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York Daily Record

Many Roots To This American Meal: Pastor Hortensia Pol Takes The Thanksgiving Holiday To Heart


November 29, 2002
Copyright © 2002 York Daily Record. All rights reserved. 

Jose Pol had not expected this.

When the minister of the First Spanish United Methodist Church invited friends for a Thanksgiving Eve service and meal, he figured a handful of people would show up.

Much to his surprise, about 40 people representing seven different countries came to the West Philadelphia Street church to give thanks Wednesday.

This was not the first year that Pol had held a similar dinner. Since 1996, he's held the dinner at his South Sherman Street home as a way to celebrate he and his friends being American.

This year, the number of friends attending the dinner grew too large, and Pol moved it to the church.

"This is the most important celebration for the year for me," Pol said.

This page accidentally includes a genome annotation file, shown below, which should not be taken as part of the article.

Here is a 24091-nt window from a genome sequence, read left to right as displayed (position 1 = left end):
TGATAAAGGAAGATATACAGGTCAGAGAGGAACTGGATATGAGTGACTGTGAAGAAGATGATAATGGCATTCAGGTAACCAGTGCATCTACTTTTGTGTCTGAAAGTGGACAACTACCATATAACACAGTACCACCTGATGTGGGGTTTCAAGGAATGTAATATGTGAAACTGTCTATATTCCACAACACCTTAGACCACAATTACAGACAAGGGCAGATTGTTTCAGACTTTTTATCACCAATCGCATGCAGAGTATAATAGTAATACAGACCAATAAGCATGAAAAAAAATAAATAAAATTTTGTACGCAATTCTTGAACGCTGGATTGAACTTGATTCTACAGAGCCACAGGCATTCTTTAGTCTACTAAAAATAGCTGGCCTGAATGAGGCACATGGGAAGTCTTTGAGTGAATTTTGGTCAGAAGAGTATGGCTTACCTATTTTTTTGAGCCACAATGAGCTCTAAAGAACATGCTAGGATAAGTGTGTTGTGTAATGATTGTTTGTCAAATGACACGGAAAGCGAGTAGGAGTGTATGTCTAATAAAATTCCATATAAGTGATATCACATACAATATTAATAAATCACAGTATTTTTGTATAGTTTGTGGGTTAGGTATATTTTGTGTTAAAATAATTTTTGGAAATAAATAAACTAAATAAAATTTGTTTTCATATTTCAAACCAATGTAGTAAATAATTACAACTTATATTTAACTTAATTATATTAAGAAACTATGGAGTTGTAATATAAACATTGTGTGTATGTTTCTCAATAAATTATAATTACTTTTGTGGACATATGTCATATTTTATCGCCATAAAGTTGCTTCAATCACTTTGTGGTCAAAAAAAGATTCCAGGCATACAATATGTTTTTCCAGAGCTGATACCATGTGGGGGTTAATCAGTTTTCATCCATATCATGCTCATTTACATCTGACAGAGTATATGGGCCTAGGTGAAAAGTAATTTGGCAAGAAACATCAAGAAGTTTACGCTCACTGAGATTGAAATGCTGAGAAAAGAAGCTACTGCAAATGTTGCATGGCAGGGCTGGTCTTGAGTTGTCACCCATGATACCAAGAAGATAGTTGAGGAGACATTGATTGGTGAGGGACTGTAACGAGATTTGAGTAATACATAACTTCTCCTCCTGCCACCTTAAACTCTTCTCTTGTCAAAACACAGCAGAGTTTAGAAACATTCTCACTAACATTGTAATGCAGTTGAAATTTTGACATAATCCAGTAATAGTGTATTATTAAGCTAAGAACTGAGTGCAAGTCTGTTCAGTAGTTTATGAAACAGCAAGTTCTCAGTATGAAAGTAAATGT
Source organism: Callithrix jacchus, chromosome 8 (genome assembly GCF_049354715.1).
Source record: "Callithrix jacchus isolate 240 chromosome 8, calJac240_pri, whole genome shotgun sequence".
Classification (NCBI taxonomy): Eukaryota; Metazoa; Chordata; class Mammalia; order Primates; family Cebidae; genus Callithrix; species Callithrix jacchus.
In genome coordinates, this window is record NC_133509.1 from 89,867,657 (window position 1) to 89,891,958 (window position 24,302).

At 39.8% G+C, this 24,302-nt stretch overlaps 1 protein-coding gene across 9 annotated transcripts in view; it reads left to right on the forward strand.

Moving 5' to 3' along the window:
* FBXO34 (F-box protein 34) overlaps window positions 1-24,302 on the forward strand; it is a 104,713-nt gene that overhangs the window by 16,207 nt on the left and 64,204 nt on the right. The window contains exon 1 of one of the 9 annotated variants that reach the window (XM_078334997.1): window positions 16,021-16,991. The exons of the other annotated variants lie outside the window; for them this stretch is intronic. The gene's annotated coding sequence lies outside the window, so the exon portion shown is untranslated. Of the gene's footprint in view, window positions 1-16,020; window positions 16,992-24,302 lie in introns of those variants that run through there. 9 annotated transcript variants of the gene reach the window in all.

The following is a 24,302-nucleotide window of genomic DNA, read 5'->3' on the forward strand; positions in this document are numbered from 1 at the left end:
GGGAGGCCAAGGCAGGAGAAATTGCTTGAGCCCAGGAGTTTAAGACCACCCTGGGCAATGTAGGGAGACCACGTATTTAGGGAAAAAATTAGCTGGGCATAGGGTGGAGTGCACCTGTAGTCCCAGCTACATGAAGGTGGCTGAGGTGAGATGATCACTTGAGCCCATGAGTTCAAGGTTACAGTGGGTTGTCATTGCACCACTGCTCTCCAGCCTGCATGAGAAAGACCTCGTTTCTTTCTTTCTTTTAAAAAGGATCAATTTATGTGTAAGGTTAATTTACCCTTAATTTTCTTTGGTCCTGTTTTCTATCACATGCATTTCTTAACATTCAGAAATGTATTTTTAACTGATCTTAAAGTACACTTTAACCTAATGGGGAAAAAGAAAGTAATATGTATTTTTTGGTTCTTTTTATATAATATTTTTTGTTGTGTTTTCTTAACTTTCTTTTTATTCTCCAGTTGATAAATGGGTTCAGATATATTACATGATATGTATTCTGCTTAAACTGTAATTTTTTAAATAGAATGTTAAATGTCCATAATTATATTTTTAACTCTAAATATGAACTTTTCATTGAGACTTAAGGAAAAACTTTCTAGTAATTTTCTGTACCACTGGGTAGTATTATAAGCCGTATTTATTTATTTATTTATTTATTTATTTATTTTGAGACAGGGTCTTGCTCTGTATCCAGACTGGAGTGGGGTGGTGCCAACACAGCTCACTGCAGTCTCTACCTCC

Pol came to the United States from Cuba. He stepped off a plane two days before Thanksgiving in 1980.

Just before his departure, Pol had converted to Christianity. That first Thanksgiving for him, he said, "was really the first celebration I had."

Religious celebrations, including Christmas, weren't permitted in Cuba until after the Pope's visit in 1998.

"It was very important to get to the United States," Pol said, "to express my religious beliefs with liberty."

He spent 10 years in Mexico as a missionary. During that time, he met and married his wife, Hortensia. Their son, Jose Jr., was born there a decade ago.

Today, Pol is the pastor of a church that has services Sunday afternoons at the Otterbein United Methodist Church.

At the service prior to the meal, people from the Dominican Republic, Mexico, El Salvador, Cuba, Ecuador, Peru, and Puerto Rico came before the group and offered testimonials on coming to America.

The meal itself was a mixture of cultures. There were turkeys, cranberry sauce, corn and potatoes along with beans, rice and tortillas. One family, who owns a pizza shop in Red Lion, even provided pizza and stromboli.

But was it enough to feed the multitudes?

"It was plenty," Pol said.

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